CATTLE, HUMANS BOTH HELP TAINT WELLS IN WISCONSIN’S KEWAUNEE COUNTY – In a new study of groundwater conditions in dairy farm-intensive Kewaunee County, researchers found higher levels of well contamination from cattle during wet weather events — when manure, rain and melting snow can seep quickly into the ground. But the results also show that cattle in this northeastern county are not the only source of tainted drinking water. Human waste from sanitary systems is also polluting wells. The study is the latest research on factors affecting groundwater pollution in a region where tensions over large-scale farms are the greatest in Wisconsin. “The bottom line is that both kinds of mammals — large animals and humans on the landscape — are to blame,” said Mark A. Borchardt, a microbiologist with the U.S. Department of Agriculture, whose work was funded by the Department of Natural Resources. Kewaunee County has one of the highest concentrations of large-scale farms in the state. The farms have come under sharp criticism for having an out-sized impact.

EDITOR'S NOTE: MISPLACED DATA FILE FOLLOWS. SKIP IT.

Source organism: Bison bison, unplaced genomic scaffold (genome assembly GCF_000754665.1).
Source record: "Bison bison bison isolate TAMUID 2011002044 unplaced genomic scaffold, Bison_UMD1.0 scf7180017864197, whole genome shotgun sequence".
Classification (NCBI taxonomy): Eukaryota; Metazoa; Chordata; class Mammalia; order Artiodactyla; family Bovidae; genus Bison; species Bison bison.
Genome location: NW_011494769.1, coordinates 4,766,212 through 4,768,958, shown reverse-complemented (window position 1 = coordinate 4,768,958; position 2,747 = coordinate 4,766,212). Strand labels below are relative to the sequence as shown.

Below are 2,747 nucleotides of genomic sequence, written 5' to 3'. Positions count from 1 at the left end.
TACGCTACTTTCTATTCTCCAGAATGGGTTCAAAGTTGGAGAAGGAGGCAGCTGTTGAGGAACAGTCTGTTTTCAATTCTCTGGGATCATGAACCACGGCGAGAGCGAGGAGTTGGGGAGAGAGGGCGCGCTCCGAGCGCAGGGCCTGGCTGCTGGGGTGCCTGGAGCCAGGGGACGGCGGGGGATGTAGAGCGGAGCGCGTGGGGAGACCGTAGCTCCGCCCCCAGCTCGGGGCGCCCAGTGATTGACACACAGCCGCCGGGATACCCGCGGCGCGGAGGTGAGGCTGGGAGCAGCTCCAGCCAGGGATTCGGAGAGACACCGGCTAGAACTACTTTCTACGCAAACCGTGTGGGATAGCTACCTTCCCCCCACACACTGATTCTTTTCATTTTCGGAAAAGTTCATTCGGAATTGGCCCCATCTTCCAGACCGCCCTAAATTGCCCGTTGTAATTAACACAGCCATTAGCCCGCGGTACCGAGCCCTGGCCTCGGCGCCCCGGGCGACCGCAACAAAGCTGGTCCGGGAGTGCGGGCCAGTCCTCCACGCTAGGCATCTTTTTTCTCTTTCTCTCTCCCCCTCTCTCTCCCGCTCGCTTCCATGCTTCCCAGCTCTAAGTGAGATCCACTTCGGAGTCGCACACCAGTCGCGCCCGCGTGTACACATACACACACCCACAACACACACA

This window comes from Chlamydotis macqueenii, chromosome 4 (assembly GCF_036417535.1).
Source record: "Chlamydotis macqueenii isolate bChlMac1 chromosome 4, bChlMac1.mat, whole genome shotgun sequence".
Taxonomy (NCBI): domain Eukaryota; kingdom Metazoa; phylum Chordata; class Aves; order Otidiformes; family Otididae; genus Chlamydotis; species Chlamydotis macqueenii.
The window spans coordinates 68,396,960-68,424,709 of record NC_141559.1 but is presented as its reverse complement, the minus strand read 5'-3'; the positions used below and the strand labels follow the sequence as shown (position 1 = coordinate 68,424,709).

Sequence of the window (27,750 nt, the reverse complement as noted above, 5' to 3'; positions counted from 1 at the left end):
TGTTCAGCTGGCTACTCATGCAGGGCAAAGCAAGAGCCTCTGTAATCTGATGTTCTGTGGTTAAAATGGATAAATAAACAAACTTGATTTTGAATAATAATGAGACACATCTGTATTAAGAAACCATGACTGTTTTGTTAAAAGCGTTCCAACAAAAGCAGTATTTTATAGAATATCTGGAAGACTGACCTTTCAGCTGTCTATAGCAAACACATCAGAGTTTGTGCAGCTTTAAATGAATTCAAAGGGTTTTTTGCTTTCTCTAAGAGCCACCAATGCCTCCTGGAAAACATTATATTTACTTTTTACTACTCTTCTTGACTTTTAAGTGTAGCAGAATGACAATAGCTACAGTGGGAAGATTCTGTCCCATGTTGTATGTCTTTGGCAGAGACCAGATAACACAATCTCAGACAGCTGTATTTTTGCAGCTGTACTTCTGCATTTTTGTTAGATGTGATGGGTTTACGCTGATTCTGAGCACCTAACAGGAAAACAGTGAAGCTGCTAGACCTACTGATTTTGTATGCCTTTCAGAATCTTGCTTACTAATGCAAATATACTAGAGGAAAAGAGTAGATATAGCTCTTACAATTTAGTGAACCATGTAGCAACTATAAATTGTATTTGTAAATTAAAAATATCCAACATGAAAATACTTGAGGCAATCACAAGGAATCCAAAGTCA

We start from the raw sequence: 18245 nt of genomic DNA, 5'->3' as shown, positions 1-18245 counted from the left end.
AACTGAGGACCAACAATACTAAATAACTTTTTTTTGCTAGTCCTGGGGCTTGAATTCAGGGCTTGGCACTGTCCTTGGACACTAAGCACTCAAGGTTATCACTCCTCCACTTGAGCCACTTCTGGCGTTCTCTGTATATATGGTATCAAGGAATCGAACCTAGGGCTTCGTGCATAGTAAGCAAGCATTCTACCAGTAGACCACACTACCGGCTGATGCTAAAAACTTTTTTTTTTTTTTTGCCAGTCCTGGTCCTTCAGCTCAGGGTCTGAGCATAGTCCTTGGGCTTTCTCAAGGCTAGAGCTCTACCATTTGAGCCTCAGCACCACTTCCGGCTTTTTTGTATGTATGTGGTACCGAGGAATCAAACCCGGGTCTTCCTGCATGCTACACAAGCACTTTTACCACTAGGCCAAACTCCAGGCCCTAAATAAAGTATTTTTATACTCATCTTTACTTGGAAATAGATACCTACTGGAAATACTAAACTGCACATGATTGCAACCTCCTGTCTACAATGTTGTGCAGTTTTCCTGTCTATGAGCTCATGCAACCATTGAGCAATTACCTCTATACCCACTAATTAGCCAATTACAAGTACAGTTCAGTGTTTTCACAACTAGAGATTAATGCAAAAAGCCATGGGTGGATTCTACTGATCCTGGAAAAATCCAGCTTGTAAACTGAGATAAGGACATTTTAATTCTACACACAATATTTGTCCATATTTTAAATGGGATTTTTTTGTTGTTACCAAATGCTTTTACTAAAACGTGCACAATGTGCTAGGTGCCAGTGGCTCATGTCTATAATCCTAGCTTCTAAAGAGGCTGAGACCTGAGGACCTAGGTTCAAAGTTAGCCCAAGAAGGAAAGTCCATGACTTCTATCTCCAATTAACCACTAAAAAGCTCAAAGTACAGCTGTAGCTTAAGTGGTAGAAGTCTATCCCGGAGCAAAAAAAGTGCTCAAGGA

DNR AWARDS GRANTS FOR SURFACE WATER PROJECT PLANNING – The Wisconsin Department of Natural Resources has awarded 215 grants in 67 counties totaling more than $3.1 million for projects to improve water quality and aquatic habitat. The surface water planning grants support lake and river project planning and aquatic invasive species education, prevention and planning. This year, the grants will leverage an additional $1.8 million in matching funds by lake and river associations, local governments and nonprofit groups. Shelly Thomsen, DNR lakes and rivers team leader, said the projects help communities understand the condition of aquatic ecosystems and watersheds, conduct studies and develop management plans. Grant funds originate from a tax on fuel used by boats in Wisconsin. “Planning grants help local groups collect, analyze and communicate information needed to protect and restore lakes and their watersheds. It’s the first step for improving water quality in our state.”